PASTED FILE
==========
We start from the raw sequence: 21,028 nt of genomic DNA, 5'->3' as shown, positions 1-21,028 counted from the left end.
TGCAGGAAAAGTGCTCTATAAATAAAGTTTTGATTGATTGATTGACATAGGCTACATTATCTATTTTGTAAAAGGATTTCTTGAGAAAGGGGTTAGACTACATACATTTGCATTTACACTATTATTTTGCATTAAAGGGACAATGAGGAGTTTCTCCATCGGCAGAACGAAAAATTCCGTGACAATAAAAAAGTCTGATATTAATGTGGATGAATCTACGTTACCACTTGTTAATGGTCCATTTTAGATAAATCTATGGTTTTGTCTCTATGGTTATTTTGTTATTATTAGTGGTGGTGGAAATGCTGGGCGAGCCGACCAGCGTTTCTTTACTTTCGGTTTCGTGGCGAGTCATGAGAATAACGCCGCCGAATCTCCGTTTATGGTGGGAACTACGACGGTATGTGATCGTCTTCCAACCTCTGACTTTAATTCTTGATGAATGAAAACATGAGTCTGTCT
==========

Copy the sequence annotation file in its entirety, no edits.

We start from the raw sequence: 21,028 nt of genomic DNA, 5'->3' as shown, positions 1-21,028 counted from the left end.
TGCAGGAAAAGTGCTCTATAAATAAAGTTTTGATTGATTGATTGACATAGGCTACATTATCTATTTTGTAAAAGGATTTCTTGAGAAAGGGGTTAGACTACATACATTTGCATTTACACTATTATTTTGCATTAAAGGGACAATGAGGAGTTTCTCCATCGGCAGAACGAAAAATTCCGTGACAATAAAAAAGTCTGATATTAATGTGGATGAATCTACGTTACCACTTGTTAATGGTCCATTTTAGATAAATCTATGGTTTTGTCTCTATGGTTATTTTGTTATTATTAGTGGTGGTGGAAATGCTGGGCGAGCCGACCAGCGTTTCTTTACTTTCGGTTTCGTGGCGAGTCATGAGAATAACGCCGCCGAATCTCCGTTTATGGTGGGAACTACGACGGTATGTGATCGTCTTCCAACCTCTGACTTTAATTCTTGATGAATGAAAACATGAGTCTGTCT